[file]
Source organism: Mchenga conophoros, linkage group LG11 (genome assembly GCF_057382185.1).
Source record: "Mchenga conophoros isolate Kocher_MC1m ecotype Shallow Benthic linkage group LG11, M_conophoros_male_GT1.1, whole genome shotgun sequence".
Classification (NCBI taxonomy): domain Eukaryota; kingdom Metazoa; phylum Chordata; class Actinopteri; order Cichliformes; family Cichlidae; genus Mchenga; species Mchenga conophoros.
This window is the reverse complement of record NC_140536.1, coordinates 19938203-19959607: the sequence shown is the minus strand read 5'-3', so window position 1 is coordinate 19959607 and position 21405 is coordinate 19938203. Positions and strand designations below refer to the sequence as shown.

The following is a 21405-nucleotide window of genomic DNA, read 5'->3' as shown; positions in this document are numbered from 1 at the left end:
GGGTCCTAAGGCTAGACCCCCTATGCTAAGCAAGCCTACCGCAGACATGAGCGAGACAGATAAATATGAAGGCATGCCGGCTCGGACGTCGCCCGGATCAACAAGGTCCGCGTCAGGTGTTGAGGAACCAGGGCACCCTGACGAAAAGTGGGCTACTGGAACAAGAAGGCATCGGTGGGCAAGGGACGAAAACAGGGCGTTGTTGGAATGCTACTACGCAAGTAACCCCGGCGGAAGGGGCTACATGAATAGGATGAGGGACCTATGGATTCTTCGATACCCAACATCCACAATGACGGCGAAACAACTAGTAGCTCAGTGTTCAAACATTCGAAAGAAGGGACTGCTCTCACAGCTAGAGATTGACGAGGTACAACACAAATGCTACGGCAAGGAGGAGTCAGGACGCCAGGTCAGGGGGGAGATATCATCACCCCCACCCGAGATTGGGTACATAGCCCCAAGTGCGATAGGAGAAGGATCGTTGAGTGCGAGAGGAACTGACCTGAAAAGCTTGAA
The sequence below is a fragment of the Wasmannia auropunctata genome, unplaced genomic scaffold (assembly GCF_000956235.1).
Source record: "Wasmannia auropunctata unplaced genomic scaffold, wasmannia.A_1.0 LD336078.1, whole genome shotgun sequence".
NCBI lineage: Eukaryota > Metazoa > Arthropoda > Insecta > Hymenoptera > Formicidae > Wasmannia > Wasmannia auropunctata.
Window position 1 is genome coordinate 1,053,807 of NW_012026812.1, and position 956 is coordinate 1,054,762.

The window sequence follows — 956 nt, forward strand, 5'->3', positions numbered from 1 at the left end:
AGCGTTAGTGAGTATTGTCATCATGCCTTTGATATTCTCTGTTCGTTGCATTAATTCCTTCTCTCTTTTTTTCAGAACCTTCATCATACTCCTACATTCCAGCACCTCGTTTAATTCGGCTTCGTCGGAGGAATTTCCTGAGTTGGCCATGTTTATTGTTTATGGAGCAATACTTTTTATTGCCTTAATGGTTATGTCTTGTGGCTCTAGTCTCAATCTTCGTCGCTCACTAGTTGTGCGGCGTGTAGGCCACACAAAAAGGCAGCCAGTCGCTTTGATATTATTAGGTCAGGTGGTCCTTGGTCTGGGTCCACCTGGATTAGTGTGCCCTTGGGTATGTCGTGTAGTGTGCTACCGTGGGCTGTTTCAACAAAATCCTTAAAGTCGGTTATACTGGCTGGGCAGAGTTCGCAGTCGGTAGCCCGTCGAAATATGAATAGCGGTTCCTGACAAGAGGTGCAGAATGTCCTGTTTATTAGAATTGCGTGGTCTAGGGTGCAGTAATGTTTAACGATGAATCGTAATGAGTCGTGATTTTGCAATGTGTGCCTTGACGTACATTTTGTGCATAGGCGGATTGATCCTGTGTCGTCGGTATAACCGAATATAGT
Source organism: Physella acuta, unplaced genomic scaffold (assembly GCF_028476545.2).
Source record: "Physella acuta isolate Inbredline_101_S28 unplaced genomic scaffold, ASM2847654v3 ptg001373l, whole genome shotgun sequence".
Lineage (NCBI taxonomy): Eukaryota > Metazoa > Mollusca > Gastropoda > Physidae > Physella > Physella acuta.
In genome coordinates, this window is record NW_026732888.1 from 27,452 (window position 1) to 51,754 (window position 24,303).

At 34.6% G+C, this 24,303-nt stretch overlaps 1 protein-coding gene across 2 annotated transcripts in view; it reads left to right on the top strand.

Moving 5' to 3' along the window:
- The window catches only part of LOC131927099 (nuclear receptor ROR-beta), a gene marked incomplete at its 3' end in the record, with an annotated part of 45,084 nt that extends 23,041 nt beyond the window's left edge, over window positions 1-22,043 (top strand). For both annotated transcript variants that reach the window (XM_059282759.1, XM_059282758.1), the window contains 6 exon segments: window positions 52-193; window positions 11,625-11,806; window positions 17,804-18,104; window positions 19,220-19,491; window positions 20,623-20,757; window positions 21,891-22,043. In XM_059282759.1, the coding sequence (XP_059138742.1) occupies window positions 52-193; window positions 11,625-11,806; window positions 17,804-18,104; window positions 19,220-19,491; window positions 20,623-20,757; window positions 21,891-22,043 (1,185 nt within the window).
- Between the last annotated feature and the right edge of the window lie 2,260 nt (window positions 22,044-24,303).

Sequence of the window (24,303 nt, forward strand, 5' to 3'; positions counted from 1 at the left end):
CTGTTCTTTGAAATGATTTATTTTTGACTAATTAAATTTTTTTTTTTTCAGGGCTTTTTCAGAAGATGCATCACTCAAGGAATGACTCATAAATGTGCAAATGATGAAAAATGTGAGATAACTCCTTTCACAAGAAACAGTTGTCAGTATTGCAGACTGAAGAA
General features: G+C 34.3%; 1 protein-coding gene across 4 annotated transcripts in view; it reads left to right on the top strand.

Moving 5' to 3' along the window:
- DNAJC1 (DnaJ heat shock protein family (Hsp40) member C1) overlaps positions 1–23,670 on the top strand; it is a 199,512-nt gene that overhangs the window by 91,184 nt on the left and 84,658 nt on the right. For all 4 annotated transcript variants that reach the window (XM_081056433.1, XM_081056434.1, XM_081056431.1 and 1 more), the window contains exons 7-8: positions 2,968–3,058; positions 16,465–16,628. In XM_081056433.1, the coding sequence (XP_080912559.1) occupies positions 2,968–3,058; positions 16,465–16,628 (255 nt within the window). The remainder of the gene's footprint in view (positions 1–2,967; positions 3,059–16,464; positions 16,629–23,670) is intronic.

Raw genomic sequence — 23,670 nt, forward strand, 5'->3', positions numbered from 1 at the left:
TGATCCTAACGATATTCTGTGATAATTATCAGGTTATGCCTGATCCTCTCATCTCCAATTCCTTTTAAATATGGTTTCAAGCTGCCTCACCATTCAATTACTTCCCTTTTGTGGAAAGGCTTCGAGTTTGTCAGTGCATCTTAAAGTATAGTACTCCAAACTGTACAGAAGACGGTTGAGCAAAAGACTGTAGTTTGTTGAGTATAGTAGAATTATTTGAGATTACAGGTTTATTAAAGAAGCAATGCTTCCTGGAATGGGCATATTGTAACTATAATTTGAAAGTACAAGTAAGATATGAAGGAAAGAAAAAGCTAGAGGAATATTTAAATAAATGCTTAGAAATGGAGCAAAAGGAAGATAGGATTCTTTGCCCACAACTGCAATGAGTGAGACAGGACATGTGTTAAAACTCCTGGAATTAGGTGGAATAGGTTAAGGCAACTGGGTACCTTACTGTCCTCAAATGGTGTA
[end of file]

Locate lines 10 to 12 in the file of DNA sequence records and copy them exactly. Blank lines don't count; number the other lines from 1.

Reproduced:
Window position 1 is genome coordinate 1,053,807 of NW_012026812.1, and position 956 is coordinate 1,054,762.

The window sequence follows — 956 nt, forward strand, 5'->3', positions numbered from 1 at the left end:
AGCGTTAGTGAGTATTGTCATCATGCCTTTGATATTCTCTGTTCGTTGCATTAATTCCTTCTCTCTTTTTTTCAGAACCTTCATCATACTCCTACATTCCAGCACCTCGTTTAATTCGGCTTCGTCGGAGGAATTTCCTGAGTTGGCCATGTTTATTGTTTATGGAGCAATACTTTTTATTGCCTTAATGGTTATGTCTTGTGGCTCTAGTCTCAATCTTCGTCGCTCACTAGTTGTGCGGCGTGTAGGCCACACAAAAAGGCAGCCAGTCGCTTTGATATTATTAGGTCAGGTGGTCCTTGGTCTGGGTCCACCTGGATTAGTGTGCCCTTGGGTATGTCGTGTAGTGTGCTACCGTGGGCTGTTTCAACAAAATCCTTAAAGTCGGTTATACTGGCTGGGCAGAGTTCGCAGTCGGTAGCCCGTCGAAATATGAATAGCGGTTCCTGACAAGAGGTGCAGAATGTCCTGTTTATTAGAATTGCGTGGTCTAGGGTGCAGTAATGTTTAACGATGAATCGTAATGAGTCGTGATTTTGCAATGTGTGCCTTGACGTACATTTTGTGCATAGGCGGATTGATCCTGTGTCGTCGGTATAACCGAATATAGT